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November 22, 2018

The Future of Work

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The future of work is one of 2018s most hotly debated subjects.

AI, machine learning, and the constant emergence of new tech has caused an unending wave of disruption felt by big corporates, start-ups, students, and older generations alike.

Aaron Fuchs, iXperience CEO, added his voice to a recent panel discussion on the topic. Hosted in Cape Town by international bank, BNP Paribas, the panel discussed the shift in how we learn, how we hire (and remain hireable), and most importantly, how we remain connected as colleagues, and humans. Some key highlights below.

iXperience CEO, Aaron Fuchs

Aaron Fuchs, iXperience CEO, joins panel discussion on The Future of Work

The skills gap is real, and it's growing

Just how big is it? Big. The World Economic Forum has reported that by 2022, more than half of the world’s workforce will need to be taught new skills. Even scarier? They went on to say that by 2025, machines will be performing more than half of work tasks, compared with the 29% they do today.

"There is a major skills gap between what corporates need and what students at university are learning. One of the most in-demand skills at the moment is Data Science, but it's often taught in an archaic way. So when students graduate they often aren't ready for the workforce," said Aaron.

Higher Education is shifting, but not quickly enough

Thumi, a student from the University of Cape Town, was one of a class of only 11 students selected to take part in the school's inaugural Master of Philosophy in Data Science of Financial Technology programme (2018). "The demand has been quite high. We had over 300 applications, and they could only take 11 students, so one-on one-interaction, and resources are a challenge," she mentioned.

And, while the introduction of the programme highlights higher education's increasing eagerness to integrate hard tech and finance skills into their traditional degrees, real-world application is still a challenge. "The real world isn’t that favourable environment that university gives you, so when I entered a data science company it was a big step. It's been quite difficult. That’s why most students find internships more useful than just studying a degree," added Thumi.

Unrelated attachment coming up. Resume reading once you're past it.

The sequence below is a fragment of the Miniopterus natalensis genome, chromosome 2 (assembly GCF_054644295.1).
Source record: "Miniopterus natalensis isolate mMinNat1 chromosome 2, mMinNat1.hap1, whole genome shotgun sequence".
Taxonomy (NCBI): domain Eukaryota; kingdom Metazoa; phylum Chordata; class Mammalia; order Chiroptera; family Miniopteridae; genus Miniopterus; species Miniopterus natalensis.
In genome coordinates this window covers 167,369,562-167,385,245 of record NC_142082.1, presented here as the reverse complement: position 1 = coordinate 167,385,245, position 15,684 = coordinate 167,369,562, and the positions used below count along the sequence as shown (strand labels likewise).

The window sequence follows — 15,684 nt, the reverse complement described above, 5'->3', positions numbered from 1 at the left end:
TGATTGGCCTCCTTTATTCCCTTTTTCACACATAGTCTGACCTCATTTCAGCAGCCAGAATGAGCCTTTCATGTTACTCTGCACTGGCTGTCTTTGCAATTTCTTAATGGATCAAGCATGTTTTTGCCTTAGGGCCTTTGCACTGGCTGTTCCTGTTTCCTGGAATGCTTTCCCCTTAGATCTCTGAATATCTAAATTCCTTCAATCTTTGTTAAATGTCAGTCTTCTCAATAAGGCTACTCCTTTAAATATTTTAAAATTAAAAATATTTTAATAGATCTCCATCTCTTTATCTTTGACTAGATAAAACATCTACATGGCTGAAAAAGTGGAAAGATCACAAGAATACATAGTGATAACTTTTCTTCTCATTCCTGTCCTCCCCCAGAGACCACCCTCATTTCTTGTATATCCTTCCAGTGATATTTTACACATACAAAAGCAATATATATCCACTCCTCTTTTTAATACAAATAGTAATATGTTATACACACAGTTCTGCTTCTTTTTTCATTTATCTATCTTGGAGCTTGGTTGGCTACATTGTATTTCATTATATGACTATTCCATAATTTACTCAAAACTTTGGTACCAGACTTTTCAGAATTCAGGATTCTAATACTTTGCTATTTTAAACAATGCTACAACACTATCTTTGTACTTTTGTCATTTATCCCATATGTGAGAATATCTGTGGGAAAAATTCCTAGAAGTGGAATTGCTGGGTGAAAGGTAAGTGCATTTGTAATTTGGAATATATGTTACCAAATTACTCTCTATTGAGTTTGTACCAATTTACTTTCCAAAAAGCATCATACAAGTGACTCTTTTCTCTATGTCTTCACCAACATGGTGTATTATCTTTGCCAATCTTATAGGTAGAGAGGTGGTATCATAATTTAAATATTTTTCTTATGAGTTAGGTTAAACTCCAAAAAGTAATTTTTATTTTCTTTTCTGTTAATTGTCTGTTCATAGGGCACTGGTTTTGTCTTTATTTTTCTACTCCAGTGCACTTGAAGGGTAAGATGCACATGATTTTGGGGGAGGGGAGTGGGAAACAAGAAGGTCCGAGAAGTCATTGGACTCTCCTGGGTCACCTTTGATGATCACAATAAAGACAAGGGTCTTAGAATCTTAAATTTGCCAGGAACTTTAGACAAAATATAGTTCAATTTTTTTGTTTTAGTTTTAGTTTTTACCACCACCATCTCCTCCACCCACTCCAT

"We have found that when it comes to subjects like Data Science, and the tech fields in general, internships have proved more valuable than theoretical knowledge. The coding landscape changes so quickly. If you only do a college degree, you run the risk of wasting time learning outmoded and outdated coding languages. It’s really important to augment your learning with rigorous application," agreed Aaron.

Gen Y expects more

Millennials. They’re often critiqued, but it’s Gen Y, it seems, who are the game changers when it comes to navigating or even sticking around in the corporate landscape. "There are structural changes in the way that we see our careers and our trajectory within one company," said Thumi.

"Corporates need to think about how to engage Gen Y in the work environment, and how to retain them," added Aaron. "They have shorter attention spans, largely because of the interaction with digital and devices. I believe that there should be a skills development program embedded in companies in order to produce high value work. The ability to learn rapidly, will be more important than any specific hard skills," he concluded.

Generational diversity, along with our lifespans, is on the up

Though college graduates generally far exceed senior management when it comes to their technical prowess, graduates aren’t properly prepared for the rigour or structure of world of work. Senior managers, on the other hand, largely don’t understand the tech that’s available, nor how it works. There is a lot to teach one another, but bridging the gap depends on communication, and a willingness to learn. Always.

Aaron's parting words. "We have to be relevant. My advise would be to learn the skills of the future. Invest in yourselves, take more courses. That’s how we'll remain connected, and able to communicate despite our generational gaps. We're also going to be living for a lot longer , so it's important to understand that we'll need to work for longer too. The change in the workplace is going to be increasingly rapid. Be open to changing as rapidly."

Thank you to BNP Paribas, RCS, French Tech Cape Town, Polyglot Group, and Silicon Cape for  a productive discussion!

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